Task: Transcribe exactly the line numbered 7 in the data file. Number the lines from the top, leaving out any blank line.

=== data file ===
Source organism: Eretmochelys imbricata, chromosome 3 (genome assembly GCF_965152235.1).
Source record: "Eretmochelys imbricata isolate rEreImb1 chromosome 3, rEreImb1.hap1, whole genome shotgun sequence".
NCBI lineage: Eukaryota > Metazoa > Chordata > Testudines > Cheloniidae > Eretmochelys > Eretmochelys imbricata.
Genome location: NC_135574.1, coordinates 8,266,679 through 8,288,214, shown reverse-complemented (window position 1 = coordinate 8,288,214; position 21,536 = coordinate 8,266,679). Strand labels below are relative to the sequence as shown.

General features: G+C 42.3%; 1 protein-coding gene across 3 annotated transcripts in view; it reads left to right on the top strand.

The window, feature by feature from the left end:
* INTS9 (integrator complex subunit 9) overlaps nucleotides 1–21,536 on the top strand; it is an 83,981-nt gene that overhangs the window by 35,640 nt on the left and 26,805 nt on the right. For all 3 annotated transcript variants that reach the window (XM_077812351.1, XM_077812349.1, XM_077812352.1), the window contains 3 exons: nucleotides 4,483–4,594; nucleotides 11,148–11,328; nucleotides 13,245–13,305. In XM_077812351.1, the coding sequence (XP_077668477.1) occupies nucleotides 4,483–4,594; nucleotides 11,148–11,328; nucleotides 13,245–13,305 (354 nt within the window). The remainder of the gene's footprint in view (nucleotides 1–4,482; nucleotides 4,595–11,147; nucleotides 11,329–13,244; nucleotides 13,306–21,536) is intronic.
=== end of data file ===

* INTS9 (integrator complex subunit 9) overlaps nucleotides 1–21,536 on the top strand; it is an 83,981-nt gene that overhangs the window by 35,640 nt on the left and 26,805 nt on the right. For all 3 annotated transcript variants that reach the window (XM_077812351.1, XM_077812349.1, XM_077812352.1), the window contains 3 exons: nucleotides 4,483–4,594; nucleotides 11,148–11,328; nucleotides 13,245–13,305. In XM_077812351.1, the coding sequence (XP_077668477.1) occupies nucleotides 4,483–4,594; nucleotides 11,148–11,328; nucleotides 13,245–13,305 (354 nt within the window). The remainder of the gene's footprint in view (nucleotides 1–4,482; nucleotides 4,595–11,147; nucleotides 11,329–13,244; nucleotides 13,306–21,536) is intronic.